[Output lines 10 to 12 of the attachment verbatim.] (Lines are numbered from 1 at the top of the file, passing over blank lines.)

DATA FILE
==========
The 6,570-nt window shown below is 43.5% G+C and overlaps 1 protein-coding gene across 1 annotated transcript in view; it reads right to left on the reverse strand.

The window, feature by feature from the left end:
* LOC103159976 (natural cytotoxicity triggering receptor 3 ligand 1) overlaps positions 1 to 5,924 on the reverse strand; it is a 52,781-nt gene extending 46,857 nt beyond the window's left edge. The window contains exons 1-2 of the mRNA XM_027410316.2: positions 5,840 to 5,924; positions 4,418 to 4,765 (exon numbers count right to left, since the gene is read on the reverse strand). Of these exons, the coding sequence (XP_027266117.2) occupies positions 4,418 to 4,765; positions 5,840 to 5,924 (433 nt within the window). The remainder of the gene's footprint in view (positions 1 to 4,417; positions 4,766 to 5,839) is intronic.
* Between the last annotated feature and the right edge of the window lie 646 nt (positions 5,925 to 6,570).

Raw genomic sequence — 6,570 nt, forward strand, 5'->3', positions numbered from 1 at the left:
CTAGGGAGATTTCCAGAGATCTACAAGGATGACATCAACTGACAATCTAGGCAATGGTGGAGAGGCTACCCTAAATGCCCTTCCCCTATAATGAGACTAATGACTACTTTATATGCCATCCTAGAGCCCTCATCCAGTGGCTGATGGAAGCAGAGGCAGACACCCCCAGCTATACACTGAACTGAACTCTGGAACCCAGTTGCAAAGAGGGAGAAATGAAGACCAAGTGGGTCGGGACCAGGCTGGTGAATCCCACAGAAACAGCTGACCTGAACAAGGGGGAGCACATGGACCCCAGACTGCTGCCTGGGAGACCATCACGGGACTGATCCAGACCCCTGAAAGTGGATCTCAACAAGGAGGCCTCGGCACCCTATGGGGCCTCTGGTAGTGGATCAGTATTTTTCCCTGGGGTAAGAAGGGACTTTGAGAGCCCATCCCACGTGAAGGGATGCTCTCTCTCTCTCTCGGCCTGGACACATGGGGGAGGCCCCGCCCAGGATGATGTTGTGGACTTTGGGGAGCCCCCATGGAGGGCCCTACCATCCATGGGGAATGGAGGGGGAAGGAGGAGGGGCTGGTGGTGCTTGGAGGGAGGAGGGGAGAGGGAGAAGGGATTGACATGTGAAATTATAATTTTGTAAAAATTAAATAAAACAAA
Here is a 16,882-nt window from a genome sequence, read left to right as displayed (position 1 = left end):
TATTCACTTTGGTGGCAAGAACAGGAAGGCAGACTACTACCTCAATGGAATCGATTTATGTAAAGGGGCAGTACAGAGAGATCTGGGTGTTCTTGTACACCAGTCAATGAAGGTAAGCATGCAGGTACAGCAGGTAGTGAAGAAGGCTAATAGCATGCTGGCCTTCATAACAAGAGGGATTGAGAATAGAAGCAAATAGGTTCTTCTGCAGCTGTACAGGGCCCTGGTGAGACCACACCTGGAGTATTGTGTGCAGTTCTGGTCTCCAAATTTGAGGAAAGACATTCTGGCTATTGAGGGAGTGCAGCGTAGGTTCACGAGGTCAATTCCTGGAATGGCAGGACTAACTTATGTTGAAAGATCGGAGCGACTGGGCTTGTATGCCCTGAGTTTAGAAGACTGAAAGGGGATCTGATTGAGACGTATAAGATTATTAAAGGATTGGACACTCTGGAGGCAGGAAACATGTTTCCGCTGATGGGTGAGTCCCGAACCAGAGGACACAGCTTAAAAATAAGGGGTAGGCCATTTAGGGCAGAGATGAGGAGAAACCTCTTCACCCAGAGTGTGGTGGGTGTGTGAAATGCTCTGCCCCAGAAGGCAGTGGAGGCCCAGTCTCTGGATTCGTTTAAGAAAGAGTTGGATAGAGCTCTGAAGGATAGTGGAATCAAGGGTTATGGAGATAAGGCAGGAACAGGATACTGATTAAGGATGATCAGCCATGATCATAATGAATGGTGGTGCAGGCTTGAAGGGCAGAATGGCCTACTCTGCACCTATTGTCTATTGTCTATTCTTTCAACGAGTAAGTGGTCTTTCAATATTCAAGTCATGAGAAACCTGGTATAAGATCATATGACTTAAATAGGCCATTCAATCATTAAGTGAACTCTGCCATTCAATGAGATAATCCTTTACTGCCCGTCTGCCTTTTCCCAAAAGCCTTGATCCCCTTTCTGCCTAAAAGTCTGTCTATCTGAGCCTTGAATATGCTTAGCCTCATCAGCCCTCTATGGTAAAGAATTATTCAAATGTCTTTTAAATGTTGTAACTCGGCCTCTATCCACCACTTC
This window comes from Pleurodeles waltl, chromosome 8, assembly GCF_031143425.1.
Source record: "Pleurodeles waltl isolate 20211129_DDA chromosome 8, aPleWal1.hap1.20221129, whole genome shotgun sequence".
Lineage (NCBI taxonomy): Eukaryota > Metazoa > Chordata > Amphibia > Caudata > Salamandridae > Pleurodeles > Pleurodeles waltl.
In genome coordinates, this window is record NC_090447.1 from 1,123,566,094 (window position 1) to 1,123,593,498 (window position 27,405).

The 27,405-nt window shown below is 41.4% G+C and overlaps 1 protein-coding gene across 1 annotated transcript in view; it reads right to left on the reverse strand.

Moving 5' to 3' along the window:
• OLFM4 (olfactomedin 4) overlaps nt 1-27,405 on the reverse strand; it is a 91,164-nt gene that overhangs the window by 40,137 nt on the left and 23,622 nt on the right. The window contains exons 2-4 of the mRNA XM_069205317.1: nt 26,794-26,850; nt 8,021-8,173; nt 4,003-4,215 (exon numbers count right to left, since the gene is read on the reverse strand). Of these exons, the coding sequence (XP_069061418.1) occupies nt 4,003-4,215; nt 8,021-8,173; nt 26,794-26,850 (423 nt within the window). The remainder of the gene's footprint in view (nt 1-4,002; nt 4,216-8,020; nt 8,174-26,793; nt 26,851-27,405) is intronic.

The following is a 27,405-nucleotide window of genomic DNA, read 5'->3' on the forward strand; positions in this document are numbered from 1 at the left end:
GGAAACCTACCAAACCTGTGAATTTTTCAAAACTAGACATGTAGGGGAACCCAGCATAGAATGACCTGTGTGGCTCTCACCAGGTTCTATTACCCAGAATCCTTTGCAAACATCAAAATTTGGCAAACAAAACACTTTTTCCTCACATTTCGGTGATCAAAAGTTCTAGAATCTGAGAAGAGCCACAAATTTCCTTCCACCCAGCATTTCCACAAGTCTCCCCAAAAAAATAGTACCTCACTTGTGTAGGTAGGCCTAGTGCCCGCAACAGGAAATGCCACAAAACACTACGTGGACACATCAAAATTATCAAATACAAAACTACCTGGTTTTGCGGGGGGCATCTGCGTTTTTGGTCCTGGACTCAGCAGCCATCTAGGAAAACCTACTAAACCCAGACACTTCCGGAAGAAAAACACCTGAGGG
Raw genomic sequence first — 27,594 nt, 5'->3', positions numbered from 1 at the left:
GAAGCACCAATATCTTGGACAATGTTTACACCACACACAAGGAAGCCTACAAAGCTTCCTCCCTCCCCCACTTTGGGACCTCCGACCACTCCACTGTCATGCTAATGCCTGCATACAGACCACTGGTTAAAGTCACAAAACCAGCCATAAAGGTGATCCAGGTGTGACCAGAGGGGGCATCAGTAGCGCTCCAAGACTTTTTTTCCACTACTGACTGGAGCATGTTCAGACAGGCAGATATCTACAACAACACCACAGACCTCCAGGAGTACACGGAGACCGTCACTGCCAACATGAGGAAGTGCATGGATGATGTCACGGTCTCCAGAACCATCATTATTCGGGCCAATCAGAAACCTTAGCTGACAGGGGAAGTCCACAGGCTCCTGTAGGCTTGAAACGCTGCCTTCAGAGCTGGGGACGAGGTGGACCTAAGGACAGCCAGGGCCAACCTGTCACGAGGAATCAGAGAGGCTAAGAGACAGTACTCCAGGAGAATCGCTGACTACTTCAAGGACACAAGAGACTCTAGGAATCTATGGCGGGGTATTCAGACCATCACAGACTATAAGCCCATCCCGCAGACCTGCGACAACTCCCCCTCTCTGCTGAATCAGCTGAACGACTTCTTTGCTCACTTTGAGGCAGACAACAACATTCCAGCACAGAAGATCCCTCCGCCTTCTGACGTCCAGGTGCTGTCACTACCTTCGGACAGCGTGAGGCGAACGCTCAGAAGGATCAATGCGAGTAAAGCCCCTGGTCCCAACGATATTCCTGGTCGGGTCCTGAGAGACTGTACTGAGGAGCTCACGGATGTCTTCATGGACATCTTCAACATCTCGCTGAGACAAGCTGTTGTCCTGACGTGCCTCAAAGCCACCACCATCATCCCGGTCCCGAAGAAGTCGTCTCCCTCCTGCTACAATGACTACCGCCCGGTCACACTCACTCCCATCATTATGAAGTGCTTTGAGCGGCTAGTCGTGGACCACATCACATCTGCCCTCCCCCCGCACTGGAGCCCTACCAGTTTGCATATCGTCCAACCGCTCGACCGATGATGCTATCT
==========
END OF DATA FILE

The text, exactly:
Source record: "Pleurodeles waltl isolate 20211129_DDA chromosome 8, aPleWal1.hap1.20221129, whole genome shotgun sequence".
Lineage (NCBI taxonomy): Eukaryota > Metazoa > Chordata > Amphibia > Caudata > Salamandridae > Pleurodeles > Pleurodeles waltl.
In genome coordinates, this window is record NC_090447.1 from 1,123,566,094 (window position 1) to 1,123,593,498 (window position 27,405).